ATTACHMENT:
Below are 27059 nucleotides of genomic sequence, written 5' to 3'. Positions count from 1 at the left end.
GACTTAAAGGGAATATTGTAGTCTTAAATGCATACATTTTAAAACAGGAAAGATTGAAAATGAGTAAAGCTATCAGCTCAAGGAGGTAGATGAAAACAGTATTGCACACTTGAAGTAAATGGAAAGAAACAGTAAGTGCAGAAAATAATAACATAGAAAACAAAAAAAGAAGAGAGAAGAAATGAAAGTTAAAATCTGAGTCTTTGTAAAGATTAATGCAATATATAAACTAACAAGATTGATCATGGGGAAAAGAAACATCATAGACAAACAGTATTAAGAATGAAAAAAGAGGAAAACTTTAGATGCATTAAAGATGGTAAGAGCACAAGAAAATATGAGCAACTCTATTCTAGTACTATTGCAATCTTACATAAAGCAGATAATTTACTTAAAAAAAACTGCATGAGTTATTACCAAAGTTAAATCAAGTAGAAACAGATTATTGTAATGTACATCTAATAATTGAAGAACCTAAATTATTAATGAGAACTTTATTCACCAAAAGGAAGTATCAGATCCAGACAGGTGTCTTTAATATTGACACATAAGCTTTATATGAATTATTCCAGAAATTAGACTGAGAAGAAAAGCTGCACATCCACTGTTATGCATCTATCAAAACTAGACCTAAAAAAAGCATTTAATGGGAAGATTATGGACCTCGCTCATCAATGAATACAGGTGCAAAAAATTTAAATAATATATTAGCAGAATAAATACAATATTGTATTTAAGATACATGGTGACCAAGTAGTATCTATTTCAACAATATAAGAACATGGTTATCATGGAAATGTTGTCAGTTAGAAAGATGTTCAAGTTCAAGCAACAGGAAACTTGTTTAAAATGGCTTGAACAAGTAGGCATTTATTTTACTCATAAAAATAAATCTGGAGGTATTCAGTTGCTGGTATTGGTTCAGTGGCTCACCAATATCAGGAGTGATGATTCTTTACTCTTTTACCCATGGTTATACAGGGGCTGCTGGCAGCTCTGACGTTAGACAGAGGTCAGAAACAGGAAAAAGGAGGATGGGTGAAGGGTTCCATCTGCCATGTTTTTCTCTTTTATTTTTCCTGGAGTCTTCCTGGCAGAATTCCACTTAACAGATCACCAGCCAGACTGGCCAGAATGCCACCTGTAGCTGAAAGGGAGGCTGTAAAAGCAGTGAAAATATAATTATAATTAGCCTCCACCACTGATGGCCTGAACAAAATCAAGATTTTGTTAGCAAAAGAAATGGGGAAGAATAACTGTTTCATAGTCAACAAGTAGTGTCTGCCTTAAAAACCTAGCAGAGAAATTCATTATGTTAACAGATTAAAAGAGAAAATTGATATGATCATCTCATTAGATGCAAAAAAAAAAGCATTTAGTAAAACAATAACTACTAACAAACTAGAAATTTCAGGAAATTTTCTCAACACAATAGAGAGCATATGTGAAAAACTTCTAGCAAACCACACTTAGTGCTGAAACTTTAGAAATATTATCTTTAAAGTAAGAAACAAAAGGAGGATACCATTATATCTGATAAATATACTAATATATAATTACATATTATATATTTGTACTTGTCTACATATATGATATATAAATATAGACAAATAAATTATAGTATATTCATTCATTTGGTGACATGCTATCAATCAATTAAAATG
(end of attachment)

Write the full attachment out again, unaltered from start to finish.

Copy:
Below are 27059 nucleotides of genomic sequence, written 5' to 3'. Positions count from 1 at the left end.
GACTTAAAGGGAATATTGTAGTCTTAAATGCATACATTTTAAAACAGGAAAGATTGAAAATGAGTAAAGCTATCAGCTCAAGGAGGTAGATGAAAACAGTATTGCACACTTGAAGTAAATGGAAAGAAACAGTAAGTGCAGAAAATAATAACATAGAAAACAAAAAAAGAAGAGAGAAGAAATGAAAGTTAAAATCTGAGTCTTTGTAAAGATTAATGCAATATATAAACTAACAAGATTGATCATGGGGAAAAGAAACATCATAGACAAACAGTATTAAGAATGAAAAAAGAGGAAAACTTTAGATGCATTAAAGATGGTAAGAGCACAAGAAAATATGAGCAACTCTATTCTAGTACTATTGCAATCTTACATAAAGCAGATAATTTACTTAAAAAAAACTGCATGAGTTATTACCAAAGTTAAATCAAGTAGAAACAGATTATTGTAATGTACATCTAATAATTGAAGAACCTAAATTATTAATGAGAACTTTATTCACCAAAAGGAAGTATCAGATCCAGACAGGTGTCTTTAATATTGACACATAAGCTTTATATGAATTATTCCAGAAATTAGACTGAGAAGAAAAGCTGCACATCCACTGTTATGCATCTATCAAAACTAGACCTAAAAAAAGCATTTAATGGGAAGATTATGGACCTCGCTCATCAATGAATACAGGTGCAAAAAATTTAAATAATATATTAGCAGAATAAATACAATATTGTATTTAAGATACATGGTGACCAAGTAGTATCTATTTCAACAATATAAGAACATGGTTATCATGGAAATGTTGTCAGTTAGAAAGATGTTCAAGTTCAAGCAACAGGAAACTTGTTTAAAATGGCTTGAACAAGTAGGCATTTATTTTACTCATAAAAATAAATCTGGAGGTATTCAGTTGCTGGTATTGGTTCAGTGGCTCACCAATATCAGGAGTGATGATTCTTTACTCTTTTACCCATGGTTATACAGGGGCTGCTGGCAGCTCTGACGTTAGACAGAGGTCAGAAACAGGAAAAAGGAGGATGGGTGAAGGGTTCCATCTGCCATGTTTTTCTCTTTTATTTTTCCTGGAGTCTTCCTGGCAGAATTCCACTTAACAGATCACCAGCCAGACTGGCCAGAATGCCACCTGTAGCTGAAAGGGAGGCTGTAAAAGCAGTGAAAATATAATTATAATTAGCCTCCACCACTGATGGCCTGAACAAAATCAAGATTTTGTTAGCAAAAGAAATGGGGAAGAATAACTGTTTCATAGTCAACAAGTAGTGTCTGCCTTAAAAACCTAGCAGAGAAATTCATTATGTTAACAGATTAAAAGAGAAAATTGATATGATCATCTCATTAGATGCAAAAAAAAAAGCATTTAGTAAAACAATAACTACTAACAAACTAGAAATTTCAGGAAATTTTCTCAACACAATAGAGAGCATATGTGAAAAACTTCTAGCAAACCACACTTAGTGCTGAAACTTTAGAAATATTATCTTTAAAGTAAGAAACAAAAGGAGGATACCATTATATCTGATAAATATACTAATATATAATTACATATTATATATTTGTACTTGTCTACATATATGATATATAAATATAGACAAATAAATTATAGTATATTCATTCATTTGGTGACATGCTATCAATCAATTAAAATG